Tedstone Delamere

Pages 186-187

An Inventory of the Historical Monuments in Herefordshire, Volume 2, East. Originally published by His Majesty's Stationery Office, London, 1932.

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In this section


(O.S. 6 in. XIV, S.E.)

Tedstone Delamere is a parish on the N.E. border of the county, 4 m. N.E. of Bromyard. The church is the principal monument.


(1). Parish Church of St. James stands on the S. side of the parish. The walls are of sandstone and some local tufa and with dressings of the same materials; the roofs are tiled. The eastern part of the Nave is perhaps of pre-Conquest date, but the only evidence of this is the triangular strip-label of the early N. doorway, the thickness of the walls (2¾ ft.) and the probability that the nave was lengthened early in the 12th century, as indicated by the easterly position of the two doorways and the pair of 12th-century windows in the supposed extension. The church was restored and the Chancel re-built in 1856–7, and the South Porch, North Vestry and bell-turret are modern.

Parish Church of St. James at Tedstone Delamere

Architectural Description—The Nave (43 ft. by 15½ ft.) has a modern E. wall. In the N. wall are two windows, the eastern modern and the western a single round-headed 12th-century light of tufa; the N. doorway, now blocked, is of 14th-century origin but much restored; it has hollow-chamfered jambs and two-centred arch; above it is a triangular strip-label in tufa, cut back flush with the wall; if this represents a pre-Conquest doorway, the actual door-head must have been within the label and has been destroyed. In the S. wall are three windows, the easternmost a 13th-century lancet-light, largely restored; the middle window is of the 14th century and of one trefoiled light; the westernmost window is a 12th-century light uniform with that in the N. wall; the 13th or 14th-century S. doorway is modern externally. In the W. wall is a modern window.

Fittings—Churchyard Cross: S.E. of porch, square built plinth and square base, upper part cut back and bearing date 1629, mediæval shaft and square sundialhead, perhaps of 1718, and modern cross on top; 14th-century cross-head (Plate 46) now re-set near W. gate of churchyard, trefoil-headed recess on each face with carved Crucifix and Virgin and Child respectively. Coffin-lids: In churchyard—S.W. of porch, (1) tapering slab with remains of head and foliage; (2) tapering slab with trefoil enclosing man's head and foliage, foliated cross-head below; both 13th-century and much worn. Font (Plate 54): round bowl with curved under-side, round stem and moulded base, late 12th or early 13th-century. Hour-glass Stand (Plate 77): In porch— of wrought iron, with bracket, 17th or 18th-century. Plate: includes cup and cover-paten of 1573, the former with band of engraved ornament, date 1573 on handle of cover, also a pewter plate, dated 1687. Screen (Plate 73): between chancel and nave—of three bays including doorway, side bays with close lower panels and upper panels each of two lights with traceried heads, doorway with flat traceried head, moulded main timbers, late 15th-century, cornice and other parts modern.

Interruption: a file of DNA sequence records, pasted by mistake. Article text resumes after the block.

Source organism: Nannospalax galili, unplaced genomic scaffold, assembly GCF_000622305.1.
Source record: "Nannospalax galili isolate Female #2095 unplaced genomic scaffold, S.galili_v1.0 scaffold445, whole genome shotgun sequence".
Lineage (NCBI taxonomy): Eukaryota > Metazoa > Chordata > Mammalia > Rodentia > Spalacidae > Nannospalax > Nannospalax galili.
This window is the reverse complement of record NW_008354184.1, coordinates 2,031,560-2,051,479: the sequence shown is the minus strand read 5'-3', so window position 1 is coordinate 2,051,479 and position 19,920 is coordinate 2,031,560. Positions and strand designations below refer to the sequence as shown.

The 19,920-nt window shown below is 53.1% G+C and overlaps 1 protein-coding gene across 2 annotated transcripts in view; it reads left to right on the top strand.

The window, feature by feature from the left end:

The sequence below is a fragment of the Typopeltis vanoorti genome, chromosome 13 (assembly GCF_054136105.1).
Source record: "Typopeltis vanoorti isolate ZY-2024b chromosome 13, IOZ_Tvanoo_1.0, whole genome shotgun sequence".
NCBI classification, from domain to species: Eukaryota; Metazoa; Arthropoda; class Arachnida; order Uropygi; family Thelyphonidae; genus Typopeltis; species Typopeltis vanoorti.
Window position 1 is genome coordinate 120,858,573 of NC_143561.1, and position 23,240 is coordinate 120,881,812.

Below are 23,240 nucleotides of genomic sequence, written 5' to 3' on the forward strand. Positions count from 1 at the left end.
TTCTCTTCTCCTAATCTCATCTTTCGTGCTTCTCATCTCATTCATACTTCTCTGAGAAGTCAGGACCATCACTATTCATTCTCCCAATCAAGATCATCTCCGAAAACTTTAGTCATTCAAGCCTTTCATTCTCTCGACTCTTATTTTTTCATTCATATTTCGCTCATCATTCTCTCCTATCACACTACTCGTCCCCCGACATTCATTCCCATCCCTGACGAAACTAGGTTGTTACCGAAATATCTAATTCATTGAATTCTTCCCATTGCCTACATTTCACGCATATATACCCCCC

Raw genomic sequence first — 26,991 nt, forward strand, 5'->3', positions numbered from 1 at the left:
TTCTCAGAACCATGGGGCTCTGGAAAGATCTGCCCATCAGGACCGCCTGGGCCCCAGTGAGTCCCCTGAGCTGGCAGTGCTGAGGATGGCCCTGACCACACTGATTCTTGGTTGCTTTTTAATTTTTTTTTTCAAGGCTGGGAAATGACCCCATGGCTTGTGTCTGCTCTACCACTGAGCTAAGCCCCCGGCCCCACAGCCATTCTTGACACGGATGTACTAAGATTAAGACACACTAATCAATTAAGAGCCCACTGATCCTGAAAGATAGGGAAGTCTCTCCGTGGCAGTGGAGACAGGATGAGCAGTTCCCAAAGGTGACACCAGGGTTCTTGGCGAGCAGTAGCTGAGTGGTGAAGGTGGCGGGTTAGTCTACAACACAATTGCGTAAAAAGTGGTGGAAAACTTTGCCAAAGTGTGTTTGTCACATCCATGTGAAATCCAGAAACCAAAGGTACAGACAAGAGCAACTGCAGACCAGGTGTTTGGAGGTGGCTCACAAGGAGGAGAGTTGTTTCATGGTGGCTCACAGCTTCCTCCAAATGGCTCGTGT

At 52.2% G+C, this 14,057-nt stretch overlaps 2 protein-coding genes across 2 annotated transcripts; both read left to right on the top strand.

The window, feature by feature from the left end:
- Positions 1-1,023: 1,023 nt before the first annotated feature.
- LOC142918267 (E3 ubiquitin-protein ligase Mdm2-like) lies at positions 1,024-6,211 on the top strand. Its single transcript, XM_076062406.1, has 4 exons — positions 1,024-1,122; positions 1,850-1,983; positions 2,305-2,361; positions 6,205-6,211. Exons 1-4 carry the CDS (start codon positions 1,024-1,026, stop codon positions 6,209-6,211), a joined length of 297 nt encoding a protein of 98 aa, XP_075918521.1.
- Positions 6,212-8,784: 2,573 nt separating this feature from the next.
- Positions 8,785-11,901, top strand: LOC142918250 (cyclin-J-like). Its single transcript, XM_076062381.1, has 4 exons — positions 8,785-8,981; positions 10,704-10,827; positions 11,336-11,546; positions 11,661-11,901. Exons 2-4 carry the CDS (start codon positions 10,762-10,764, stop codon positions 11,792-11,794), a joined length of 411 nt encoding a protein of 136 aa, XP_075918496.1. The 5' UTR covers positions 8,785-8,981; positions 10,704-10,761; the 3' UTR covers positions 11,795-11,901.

Monuments (2–9)

The following monuments, unless otherwise described, are of the 17th century and of two storeys; the walls are timber-framed and the roofs are tiled. All the buildings have exposed external timber-framing and internal ceiling-beams.

Condition—Good or fairly good, unless noted.

(2). Tipton Hall, ½ m. N.W. of the church, is of two storeys with cellars and attics. It appears to incorporate some timber-framing and re-used timbers of a mediæval house but was largely reconstructed and heightened in the 17th-century and is now of H-shaped plan with the cross-wings at the E. and W. ends. Inside the building the ceiling-beams of the middle block have moulded stops of unusual form.

(3). Pixhill, house, 500 yards S.S.E. of the church, is of two storeys with cellars and attics. It has a cross-wing at the E. end and 18th-century additions on the N. side.

(4). Woodhall Farm, house, 1,450 yards E. of the church, is of two storeys with attics and has a large 18th-century addition on the E. The original W. block has a cross-wing at the E. end.

(5). Woodend Farm, house, 250 yards E. of (4), is of two storeys with cellars and attics and is of irregular form with a double-gabled N.E. wing. The original chimney-stack at the E. end has a series of offsets.

(6). Cottage, about ¾ m. N.E. of the church.

(7). Tidbatch, house, 360 yards N.N.W. of (6). The roof has been raised on the E. side.


(8). Winley Farm, house, 320 yards W. of (7), was built late in the 16th century with a cross-wing at the W. end. The walls have been partly re-faced and the roofs re-built. Inside the building is an early 17th-century panelled door.

(9). New House Farm, house, 1¼ m. E.N.E. of the church, is of L-shaped plan with the wings extending towards the E. and N. It has been largely re-faced in rubble. In the E. wall is an original three-light window with moulded frame and mullions.